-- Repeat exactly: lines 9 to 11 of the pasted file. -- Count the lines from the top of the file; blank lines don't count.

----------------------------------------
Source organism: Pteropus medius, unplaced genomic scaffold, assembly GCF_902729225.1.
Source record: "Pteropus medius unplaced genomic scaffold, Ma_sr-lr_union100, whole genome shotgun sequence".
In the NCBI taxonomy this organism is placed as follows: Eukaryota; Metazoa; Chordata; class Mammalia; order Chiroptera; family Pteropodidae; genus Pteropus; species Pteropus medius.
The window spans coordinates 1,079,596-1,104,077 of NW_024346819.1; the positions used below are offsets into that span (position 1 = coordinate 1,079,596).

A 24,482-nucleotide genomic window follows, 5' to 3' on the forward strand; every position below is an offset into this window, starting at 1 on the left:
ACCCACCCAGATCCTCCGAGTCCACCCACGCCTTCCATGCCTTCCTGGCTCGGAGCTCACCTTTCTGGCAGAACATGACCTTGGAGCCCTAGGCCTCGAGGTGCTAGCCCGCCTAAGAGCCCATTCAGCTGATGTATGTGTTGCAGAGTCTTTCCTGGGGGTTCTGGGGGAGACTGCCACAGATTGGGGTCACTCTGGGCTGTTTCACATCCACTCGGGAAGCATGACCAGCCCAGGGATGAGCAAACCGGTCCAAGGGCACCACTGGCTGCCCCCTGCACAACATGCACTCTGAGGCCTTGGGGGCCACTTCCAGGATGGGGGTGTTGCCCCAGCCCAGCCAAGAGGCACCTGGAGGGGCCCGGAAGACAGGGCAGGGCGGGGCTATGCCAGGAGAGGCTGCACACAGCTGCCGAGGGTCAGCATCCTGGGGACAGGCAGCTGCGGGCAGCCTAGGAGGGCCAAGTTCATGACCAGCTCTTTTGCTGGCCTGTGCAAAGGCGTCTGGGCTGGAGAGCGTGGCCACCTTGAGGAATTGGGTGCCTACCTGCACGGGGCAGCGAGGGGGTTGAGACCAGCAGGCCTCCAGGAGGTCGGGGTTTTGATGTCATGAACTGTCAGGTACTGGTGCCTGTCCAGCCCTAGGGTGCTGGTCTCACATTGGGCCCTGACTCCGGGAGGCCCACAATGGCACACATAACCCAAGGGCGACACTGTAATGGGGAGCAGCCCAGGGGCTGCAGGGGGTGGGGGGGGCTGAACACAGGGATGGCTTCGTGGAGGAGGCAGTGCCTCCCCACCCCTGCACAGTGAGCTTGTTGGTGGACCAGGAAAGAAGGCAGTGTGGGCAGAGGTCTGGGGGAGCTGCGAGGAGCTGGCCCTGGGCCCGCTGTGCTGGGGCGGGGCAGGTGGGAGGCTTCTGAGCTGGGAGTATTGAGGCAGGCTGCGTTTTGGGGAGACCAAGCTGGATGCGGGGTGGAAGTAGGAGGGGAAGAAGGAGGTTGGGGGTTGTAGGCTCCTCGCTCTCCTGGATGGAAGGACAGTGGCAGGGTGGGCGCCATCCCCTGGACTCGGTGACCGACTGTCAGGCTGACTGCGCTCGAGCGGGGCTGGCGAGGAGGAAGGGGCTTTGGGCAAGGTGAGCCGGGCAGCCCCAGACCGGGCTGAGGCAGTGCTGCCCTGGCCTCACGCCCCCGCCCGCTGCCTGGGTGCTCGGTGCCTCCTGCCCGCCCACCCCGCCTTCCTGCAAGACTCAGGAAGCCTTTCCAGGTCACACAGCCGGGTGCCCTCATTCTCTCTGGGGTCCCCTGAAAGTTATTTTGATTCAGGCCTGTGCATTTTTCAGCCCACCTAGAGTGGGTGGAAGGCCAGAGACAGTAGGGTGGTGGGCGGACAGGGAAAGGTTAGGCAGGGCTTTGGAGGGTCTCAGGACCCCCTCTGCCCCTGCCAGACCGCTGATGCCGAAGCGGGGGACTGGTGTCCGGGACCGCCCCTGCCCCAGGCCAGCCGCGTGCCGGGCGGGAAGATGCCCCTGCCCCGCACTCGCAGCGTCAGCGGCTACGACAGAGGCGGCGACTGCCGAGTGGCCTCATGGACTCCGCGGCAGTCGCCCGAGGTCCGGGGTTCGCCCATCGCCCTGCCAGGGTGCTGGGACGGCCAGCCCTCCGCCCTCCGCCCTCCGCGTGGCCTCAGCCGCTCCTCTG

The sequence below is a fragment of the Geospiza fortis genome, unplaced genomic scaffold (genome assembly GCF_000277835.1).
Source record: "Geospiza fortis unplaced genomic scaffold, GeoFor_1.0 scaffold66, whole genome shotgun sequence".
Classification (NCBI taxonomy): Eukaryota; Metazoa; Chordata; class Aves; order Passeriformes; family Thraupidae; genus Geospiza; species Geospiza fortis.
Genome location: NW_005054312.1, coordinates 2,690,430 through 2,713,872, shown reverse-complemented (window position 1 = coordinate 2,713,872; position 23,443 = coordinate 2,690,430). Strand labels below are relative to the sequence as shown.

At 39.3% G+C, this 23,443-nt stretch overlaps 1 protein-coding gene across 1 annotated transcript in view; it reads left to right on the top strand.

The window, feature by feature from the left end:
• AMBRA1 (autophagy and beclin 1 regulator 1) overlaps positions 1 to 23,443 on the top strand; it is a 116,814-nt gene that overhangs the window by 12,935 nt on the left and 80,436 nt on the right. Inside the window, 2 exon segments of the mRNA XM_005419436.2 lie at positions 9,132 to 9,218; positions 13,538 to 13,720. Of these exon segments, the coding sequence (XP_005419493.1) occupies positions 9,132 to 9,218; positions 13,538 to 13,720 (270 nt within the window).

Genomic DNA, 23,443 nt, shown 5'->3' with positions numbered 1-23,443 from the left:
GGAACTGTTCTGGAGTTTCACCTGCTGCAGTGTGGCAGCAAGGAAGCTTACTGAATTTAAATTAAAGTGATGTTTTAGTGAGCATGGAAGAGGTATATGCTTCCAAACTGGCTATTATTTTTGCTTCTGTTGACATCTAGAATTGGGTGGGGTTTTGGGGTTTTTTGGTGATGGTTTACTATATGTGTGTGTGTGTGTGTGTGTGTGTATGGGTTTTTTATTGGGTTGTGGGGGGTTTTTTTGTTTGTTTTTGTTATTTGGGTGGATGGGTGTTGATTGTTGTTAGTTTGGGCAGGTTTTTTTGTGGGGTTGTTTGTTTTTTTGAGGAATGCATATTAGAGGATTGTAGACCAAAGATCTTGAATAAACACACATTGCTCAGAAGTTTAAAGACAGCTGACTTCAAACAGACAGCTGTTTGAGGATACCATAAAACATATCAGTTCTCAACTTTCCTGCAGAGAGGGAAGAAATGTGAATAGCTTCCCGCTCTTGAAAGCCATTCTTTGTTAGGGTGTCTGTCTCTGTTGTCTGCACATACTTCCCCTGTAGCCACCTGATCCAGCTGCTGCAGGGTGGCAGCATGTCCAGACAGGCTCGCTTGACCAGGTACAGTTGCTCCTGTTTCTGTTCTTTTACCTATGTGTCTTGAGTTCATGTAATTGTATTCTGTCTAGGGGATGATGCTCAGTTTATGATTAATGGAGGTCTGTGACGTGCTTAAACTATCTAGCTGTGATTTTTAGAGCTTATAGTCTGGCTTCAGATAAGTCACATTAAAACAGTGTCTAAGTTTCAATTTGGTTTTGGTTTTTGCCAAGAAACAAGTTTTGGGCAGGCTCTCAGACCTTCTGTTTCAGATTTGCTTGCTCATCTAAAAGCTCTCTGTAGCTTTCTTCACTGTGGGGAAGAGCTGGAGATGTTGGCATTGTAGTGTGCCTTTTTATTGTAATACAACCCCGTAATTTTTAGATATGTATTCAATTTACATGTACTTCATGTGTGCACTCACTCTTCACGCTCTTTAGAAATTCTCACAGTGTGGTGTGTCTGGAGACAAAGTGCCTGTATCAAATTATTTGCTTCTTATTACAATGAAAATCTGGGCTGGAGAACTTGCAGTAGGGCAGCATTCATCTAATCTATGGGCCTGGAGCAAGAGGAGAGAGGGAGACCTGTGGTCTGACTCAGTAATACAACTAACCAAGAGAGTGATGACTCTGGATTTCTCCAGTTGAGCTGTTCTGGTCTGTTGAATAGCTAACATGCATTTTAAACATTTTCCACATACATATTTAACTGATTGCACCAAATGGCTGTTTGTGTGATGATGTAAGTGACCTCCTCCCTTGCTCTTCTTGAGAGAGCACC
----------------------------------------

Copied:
Classification (NCBI taxonomy): Eukaryota; Metazoa; Chordata; class Aves; order Passeriformes; family Thraupidae; genus Geospiza; species Geospiza fortis.
Genome location: NW_005054312.1, coordinates 2,690,430 through 2,713,872, shown reverse-complemented (window position 1 = coordinate 2,713,872; position 23,443 = coordinate 2,690,430). Strand labels below are relative to the sequence as shown.

At 39.3% G+C, this 23,443-nt stretch overlaps 1 protein-coding gene across 1 annotated transcript in view; it reads left to right on the top strand.